The Ryujin Suspension Bridge is a 375-meter-long bridge that connects two sides of the gorge, and it is known as the longest walkable suspension bridge on Japan’s main island of Honshu. The long bridge is striking with its azure blue hue and dragon art, and the bridge is decorated with thousands of carp streamers on May 5 (children day), and lined with hundreds of lanterns in mid-August, during the Ryujin Gorge Lantern Festival.
Crossing the bridge costs 320 yen and gives you opportunities to take wonderful pictures from the bridge and from the other side. There is also a bungee jumping course that you can take from the middle of the bridge if you’re brave enough.
Ryujin Gorge & suspension bridge
Kashima Shrine’s history dates to the 600s BC, making it one of the oldest shrines, and one of the “three great shrines” in the Kanto region. The shrine is dedicated to Takemikazuchi-no-Okami, the god of thunder and war in Shinto, who is also associated with martial arts. Kashima Shrine is also home to the oldest and the longest sword in Japan, which is considered as a national treasure by the government.
Kashima Shrine draws over 600 thousand visitors annually, and the shrine is famous for its hidden pond that is located behind the shrine buildings, Mitarashi Ike. Mitarashi Ike literally means “holy washing pond”, and the pond is fed by an underground spring that bubbles up to the surface.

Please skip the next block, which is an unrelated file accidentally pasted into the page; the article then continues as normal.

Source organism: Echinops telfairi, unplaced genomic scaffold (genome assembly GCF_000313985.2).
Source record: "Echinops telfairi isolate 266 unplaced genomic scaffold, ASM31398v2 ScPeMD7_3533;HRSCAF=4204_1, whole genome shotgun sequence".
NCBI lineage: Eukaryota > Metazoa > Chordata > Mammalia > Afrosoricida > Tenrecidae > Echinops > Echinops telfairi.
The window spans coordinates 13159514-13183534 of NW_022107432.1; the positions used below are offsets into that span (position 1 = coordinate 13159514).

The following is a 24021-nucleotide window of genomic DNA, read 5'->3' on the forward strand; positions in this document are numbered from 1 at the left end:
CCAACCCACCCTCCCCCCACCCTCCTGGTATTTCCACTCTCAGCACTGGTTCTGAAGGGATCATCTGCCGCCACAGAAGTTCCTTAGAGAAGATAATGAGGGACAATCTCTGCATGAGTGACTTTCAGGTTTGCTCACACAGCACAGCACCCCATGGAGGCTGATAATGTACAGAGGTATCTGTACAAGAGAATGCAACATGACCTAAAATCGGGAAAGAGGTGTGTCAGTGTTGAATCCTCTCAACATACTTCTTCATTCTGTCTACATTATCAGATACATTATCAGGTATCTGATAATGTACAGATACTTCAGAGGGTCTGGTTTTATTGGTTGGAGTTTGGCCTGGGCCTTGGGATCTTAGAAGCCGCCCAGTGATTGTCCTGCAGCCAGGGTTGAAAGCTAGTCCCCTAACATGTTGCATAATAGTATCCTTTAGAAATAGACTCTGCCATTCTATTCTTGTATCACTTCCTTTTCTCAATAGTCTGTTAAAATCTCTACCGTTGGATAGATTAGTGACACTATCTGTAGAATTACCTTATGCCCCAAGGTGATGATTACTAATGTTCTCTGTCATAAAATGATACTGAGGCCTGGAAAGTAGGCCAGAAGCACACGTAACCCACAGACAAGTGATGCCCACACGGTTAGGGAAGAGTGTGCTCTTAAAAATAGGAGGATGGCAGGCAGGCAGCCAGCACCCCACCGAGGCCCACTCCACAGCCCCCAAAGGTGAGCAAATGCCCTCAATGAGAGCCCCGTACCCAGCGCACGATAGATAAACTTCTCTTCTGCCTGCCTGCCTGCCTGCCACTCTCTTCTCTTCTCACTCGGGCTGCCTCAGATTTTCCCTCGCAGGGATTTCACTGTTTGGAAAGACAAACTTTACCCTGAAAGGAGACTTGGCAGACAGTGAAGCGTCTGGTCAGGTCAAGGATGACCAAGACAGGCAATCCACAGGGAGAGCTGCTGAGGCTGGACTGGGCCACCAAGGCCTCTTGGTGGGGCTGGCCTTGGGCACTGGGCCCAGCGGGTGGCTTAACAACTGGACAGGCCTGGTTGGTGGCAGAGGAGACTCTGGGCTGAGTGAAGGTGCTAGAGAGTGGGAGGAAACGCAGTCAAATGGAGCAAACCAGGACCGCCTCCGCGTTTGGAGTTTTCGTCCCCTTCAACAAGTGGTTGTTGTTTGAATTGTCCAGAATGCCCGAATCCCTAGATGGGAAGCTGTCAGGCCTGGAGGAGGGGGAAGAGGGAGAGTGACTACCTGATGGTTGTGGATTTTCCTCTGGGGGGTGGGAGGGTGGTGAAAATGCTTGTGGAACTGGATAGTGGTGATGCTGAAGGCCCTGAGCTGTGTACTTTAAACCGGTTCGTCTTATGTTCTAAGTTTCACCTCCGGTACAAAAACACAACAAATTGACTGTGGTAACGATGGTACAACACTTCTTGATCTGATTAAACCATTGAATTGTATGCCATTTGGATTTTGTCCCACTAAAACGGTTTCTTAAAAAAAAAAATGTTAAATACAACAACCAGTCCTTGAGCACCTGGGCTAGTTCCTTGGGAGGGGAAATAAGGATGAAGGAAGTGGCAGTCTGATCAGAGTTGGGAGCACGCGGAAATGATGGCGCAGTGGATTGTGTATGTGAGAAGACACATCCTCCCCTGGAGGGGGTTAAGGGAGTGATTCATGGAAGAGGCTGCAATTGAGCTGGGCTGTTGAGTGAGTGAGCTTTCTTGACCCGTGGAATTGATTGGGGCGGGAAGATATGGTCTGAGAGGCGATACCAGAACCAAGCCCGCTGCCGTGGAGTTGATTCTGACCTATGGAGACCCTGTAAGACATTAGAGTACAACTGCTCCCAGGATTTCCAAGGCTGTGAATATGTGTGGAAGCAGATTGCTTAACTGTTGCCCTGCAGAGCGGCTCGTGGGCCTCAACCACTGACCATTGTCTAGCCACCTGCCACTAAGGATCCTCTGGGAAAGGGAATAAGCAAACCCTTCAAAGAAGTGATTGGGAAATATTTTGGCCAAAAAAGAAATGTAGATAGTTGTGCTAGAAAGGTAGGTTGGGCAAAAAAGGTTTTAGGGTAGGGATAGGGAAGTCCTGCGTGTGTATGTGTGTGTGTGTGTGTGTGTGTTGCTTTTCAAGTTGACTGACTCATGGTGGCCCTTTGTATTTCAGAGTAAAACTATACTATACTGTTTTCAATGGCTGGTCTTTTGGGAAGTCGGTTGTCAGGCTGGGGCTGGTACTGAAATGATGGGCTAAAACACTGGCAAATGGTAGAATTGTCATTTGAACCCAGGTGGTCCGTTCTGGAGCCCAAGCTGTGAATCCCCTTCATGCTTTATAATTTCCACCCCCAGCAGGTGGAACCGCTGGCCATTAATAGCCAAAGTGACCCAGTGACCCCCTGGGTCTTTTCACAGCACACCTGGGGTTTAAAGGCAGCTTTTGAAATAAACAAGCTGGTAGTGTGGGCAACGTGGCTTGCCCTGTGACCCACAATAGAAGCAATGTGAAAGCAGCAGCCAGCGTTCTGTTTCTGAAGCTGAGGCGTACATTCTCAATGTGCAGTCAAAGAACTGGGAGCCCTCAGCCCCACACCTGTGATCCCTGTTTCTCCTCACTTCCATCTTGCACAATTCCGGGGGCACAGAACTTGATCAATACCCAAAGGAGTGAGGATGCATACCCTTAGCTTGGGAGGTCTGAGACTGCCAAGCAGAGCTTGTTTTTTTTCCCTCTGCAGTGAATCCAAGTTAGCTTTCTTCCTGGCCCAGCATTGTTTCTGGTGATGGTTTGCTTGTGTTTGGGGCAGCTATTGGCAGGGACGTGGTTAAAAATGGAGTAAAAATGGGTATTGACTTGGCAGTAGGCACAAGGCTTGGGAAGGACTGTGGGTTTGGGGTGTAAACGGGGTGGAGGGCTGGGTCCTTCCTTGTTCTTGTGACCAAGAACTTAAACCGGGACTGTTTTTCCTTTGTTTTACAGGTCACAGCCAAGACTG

The pond was used by the worshipers to cleanse their bodies and souls before they entered the shrine, as it was originally located at the end of the main walkway to the shrine. However, the layout of Kashima Shrine has changed, and these days visitors visit this pond to see the beautiful koi.
- Business hours : 8:30 – 16:30
- Access : a 10-minute walk from Kashima Jingu Station
- Google MAP
Mt. Tsukuba is a mountain near Tsukuba, Ibaraki, and it is one of the most famous mountains in Japan. Mostly known for its double peaks, named Nyotai and Nantai, those peaks are tribute to Izanami and Izanagi, two deities who are said to be involved in the creation of Japan.
There are a lot of things to see in Mt. Tsukuba, including the large shrine at the foot of the mountain, and a smaller shrine at the top of each peak. There are several different routes you can climb, and you can also use the cable car to get to the top of the mountain. From the summit, you can see most of Kasumigaura, Tsukuba, and even Mt. Fuji in the distance.
Visiting Ibaraki in fall? How about strolling around the Hananuki Valley for its breathtaking fall foliage?
Hananuki Valley is known as one of the best fall foliage spots in Japan, and it is best known for its breathtaking views that stretch from the Hananuki Dam to the Namerigafuchi and Kotakitazawa Camping Grounds.